Call of the Wild

By Philip Szporer
  • Paige Culley in Pour by Daina Ashbee / Photo by Ashbee
  • Paige Culley in Pour by Daina Ashbee / Photo by Ashbee
  • Paige Culley in Pour by Daina Ashbee / Photo by Ashbee


Montréal  September 26-30, 2016

A piercing call of the wild opens Daina Ashbee’s new show, Pour. The howls that emanate from the darkened stage suggest an animal or creature ensnared in a trap raising its voice in a rallying cry. It is a powerful, almost epic, moment evoking mythic wilderness and vast unmitigated space. The voice is female and the plaintive wail draws from a deep reserve. The sound is not one of heartbreak, but the reverberating and seemingly relentless high- and higher-pitched cry shook me to the core. Eventually, after several minutes, once the calls died away, the audience catches a brief glimpse of a figure in the shadows, walking back and forth downstage.

When the lights flashed on in full register, the brightness momentarily made me close my eyes to shield them from the blasting fluorescence. After the initial shock, I realigned my senses and saw Paige Culley, a Compagnie Marie Chouinard dancer, standing, front and centre, gazing fixedly outward, self-possessed, calm and unperturbed, simply wearing jeans and no top. After a few moments she unzips her jeans, lowers them, and, always looking forward, she crouches. Then she stands and zips up. She repeats the action of unzipping, while uttering a dull-sounding “Uhhh.”

Culley turns and walks upstage, lies prone, on her back, her side, and then her back again. We barely hear her breathe; her eyes remain placid. The stillness of Culley’s presence is serene. She soon chucks the jeans, and for the rest of the performance she is nude. Nudity in performance can be a challenge or a provocation. Here, skin is empowering. In Ashbee’s first work, Unrelated, about missing and murdered indigenous women, the dancers were nude, which provided a vulnerability to sustained sections of intense violence, achieved through hitting, falling and slapping.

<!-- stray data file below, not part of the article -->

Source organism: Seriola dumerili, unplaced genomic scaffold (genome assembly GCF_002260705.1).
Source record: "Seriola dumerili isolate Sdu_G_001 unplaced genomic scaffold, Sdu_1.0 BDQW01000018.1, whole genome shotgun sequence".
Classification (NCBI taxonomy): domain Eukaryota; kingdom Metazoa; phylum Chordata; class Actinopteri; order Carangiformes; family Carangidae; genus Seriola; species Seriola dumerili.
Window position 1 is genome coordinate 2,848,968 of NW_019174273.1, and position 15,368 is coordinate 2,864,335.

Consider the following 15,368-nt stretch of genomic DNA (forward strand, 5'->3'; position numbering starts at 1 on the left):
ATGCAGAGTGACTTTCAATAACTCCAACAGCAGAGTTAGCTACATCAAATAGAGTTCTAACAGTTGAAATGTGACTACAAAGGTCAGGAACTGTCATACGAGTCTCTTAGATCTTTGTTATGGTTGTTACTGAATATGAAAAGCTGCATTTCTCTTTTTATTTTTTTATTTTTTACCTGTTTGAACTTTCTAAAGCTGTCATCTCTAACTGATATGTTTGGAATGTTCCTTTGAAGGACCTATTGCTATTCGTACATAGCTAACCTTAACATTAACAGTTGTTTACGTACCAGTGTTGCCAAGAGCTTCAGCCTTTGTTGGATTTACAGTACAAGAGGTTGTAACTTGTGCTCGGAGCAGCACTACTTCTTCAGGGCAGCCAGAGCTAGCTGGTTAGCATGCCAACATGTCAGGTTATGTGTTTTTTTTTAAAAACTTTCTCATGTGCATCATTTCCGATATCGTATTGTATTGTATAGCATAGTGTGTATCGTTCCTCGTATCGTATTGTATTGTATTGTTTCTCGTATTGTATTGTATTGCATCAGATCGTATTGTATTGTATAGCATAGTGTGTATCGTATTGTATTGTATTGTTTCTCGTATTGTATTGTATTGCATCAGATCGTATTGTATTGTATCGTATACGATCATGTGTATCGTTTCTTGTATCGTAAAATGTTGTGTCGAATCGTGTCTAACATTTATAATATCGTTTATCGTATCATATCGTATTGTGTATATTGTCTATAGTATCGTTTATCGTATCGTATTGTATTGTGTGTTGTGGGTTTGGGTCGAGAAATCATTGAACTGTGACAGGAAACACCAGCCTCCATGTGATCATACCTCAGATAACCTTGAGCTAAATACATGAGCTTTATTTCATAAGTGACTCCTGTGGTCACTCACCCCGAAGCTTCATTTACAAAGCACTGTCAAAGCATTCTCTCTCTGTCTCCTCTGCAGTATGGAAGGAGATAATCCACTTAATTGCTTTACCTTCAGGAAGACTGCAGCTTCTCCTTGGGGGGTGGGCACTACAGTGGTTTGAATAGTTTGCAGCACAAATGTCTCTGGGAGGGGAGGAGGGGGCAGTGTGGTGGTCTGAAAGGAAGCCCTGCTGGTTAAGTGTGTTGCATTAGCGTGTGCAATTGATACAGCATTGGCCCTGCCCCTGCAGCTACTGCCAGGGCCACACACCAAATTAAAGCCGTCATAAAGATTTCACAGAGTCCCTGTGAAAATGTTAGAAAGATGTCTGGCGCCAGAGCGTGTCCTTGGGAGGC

The program for Pour, which some might confuse for the French word “pour”(for), indicates that the work “documents and exposes menstruation in order to un-censor women’s pain and stories.” Though Ashbee doesn’t provide a literal framing of any of these ideas, her statement makes sense, given that our response to different sensations varies dramatically according to the context in which they take place. Whether it is menstruation, childbirth or the mental and physical demands of sports competition, the relativity of pain and pleasure is ever-present in our lives.

Ashbee, a Montréal-based dance artist with Cree Métis and Dutch heritage, shifts her compass northward, beyond the treeline, to awaken an essential part of her emotional fabric, embodiment and essence. In her production design, she’s chosen a whiteish-blue panelled floor made of polystyrene insulation, which cannily resembles a series of ice floes. I’m no specialist in these things, but there must be a thermal quality to its engineering because when Culley’s body is in contact with the floor, her body glistens, most likely from a moist residue accumulating on the surface membrane. I sense this production element is a riff on a deeper idea that consciousness is in constant contact with nature ­– in this case, through an extreme landscape that reflects isolation, yet in a place where space and time are not set in stone. In one extended sequence, Culley attacks the cool white-blue surface in a series of rhythmically pumping gestures, using isolated parts of her body (legs, feet, arms, buttocks, etc.) evoking a thumping seal in contact with the ice, but also she allows an inner torment to achieve expression.

Transcendence occurs in many guises. The cumulative effect of Culley’s actions reveals control of her body and of the space that surrounds her. Again, I feel this solitary figure is in a state of sensory exploration, in tactile engagement with everything nearby, breathing in the air, eyes looking outward and her skin directly interacting with the surrounding environment. This representation also reminded me of what the historian Constance Classen writes about when she states that communication through “touch is associated to irrationality and primitivism.”

Ashbee’s approach is to elevate the body in a very physical sense and bring awareness to relevant issues that are rarely addressed with such an evocative touch. Pour provides an intimate cultural lens on bodily expression and the way in which we humans, but women in particular, experience and find ourselves in a constantly changing world. This bold and exceptional new work enlivens sensations and provides a moment to recognize one another’s humanity.

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